of curious wildlife.

It didn’t take long for me to become a paper fanatic after I started working on my art more. One sketchbook lead to three or four sketchbooks which lead to a small stack of books, pads, and bricks, each designated for a purpose or a theme or a specific style of art.

I have a hardcover sketch book just for drawing people.

I have a coiled watercolour pad just for scenes painted from photos.

I have a moleskine book I use specifically for sketching objects.

And there is definitely a canvas-bound landscape notepad reserved for travel.

A book for everything and everything in it’s right book.

So buying a new book these days often means trying to come up with a unique and specific use for it. Such as it was when I bought an 11.5x18cm Moleskine sketchbook a few weeks ago. I unwapped it. Flipped through it’s crisp 165g pages, and left it blank for a solid three weeks.

And then I stumbled on an idea.

small format painting

There is a certain satisfaction that comes with completing a full page of lines and colour and watching it transform from a blank page into a colourful scene on the page. I find myself tripped up by that though, too. Committing a long stretch of time and a whole page to anything gives me the painter’s equivalent of writer’s block, frozen over the page with a shimmering idea waiting to be realized. But as I am just learning and practice is oh-so-much-more important than generating completed art, it struck me that small format pieces, y’know, paintings that could fit on a playing card with room to spare and focusing on a subject rather than a scene, may help unclutter some of that practice. Voila, little paintings with no expectation for scene or palatte or perfection. A few lines of sketch, a few daubs of wash, and then a few minutes painting in the details.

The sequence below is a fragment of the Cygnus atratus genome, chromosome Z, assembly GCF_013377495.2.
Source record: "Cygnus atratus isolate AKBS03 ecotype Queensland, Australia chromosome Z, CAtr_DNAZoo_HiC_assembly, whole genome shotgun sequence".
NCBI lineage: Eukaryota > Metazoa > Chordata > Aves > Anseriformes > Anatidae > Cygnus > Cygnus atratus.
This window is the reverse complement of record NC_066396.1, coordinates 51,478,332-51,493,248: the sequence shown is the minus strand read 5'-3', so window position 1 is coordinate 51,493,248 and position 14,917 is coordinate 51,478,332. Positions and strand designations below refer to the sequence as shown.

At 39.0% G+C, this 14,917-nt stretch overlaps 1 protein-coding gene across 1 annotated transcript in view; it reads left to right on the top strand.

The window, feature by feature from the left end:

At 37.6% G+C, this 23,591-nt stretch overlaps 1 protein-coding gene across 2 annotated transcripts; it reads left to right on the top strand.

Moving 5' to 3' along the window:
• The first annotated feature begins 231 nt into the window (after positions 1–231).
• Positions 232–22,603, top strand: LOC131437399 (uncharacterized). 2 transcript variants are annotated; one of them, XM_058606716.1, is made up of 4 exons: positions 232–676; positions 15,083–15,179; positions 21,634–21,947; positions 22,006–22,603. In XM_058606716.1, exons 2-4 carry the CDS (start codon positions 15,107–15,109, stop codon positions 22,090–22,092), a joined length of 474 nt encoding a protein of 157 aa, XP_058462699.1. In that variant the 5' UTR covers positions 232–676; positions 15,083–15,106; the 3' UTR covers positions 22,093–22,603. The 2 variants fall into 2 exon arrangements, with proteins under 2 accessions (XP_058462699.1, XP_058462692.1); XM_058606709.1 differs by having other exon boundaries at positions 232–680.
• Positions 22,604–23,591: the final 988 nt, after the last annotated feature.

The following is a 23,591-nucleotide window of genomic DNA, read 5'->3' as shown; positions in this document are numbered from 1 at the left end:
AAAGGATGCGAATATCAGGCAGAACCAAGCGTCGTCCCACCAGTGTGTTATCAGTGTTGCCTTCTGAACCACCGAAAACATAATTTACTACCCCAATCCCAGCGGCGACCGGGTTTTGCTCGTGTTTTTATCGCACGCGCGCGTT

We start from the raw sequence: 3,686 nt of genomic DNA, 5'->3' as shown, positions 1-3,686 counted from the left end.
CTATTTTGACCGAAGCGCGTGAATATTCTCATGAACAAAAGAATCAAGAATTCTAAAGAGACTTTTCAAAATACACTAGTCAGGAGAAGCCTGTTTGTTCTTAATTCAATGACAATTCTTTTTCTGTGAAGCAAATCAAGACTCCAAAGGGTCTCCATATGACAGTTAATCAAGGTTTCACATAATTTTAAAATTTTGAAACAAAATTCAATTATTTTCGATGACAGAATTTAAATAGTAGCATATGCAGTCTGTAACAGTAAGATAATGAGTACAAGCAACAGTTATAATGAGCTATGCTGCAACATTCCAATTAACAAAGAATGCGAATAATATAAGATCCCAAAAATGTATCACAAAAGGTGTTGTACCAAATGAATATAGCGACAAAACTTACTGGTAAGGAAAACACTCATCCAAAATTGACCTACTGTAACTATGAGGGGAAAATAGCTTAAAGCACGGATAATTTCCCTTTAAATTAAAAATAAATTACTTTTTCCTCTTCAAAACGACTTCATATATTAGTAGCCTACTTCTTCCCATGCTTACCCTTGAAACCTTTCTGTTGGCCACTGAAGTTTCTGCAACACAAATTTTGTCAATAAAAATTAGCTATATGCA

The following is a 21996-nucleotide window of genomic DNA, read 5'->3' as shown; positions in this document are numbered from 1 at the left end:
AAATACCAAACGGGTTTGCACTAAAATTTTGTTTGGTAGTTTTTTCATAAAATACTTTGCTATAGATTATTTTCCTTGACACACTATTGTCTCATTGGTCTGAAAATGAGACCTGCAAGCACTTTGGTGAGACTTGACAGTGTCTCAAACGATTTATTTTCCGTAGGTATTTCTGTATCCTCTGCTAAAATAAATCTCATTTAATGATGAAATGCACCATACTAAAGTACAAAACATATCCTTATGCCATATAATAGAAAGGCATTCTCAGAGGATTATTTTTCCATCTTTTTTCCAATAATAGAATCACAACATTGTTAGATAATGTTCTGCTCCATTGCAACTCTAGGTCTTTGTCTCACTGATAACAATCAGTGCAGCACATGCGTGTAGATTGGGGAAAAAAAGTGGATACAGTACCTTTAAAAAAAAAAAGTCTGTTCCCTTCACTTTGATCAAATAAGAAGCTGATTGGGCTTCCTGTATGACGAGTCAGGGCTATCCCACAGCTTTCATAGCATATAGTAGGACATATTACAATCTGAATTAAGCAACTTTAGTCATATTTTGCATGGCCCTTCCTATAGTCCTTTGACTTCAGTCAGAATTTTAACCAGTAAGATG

This book would not be ideal for full page art, the paper was a little thin for that, but it could definitely take a gentle few layers for a watercolour doodle or a small format painting.

My rule of thumb is literal. The goal of a small format painting is to be something that could mostly (or entirely) be covered by my thumb.

And the subjects would be varied. No need to focus on practical size. A mountain could be an interesting image painted into the size of a postage stamp a few centimeters away from a doodle of an insect filling up a similar space on the page.

The bunny was the second mini-painting in my new notebook, layered into existence over my morning coffee while the family slept in on a lazy Saturday. Not counting drying time, maybe thirty minutes of work. And a cute little guy too, if I do say so myself.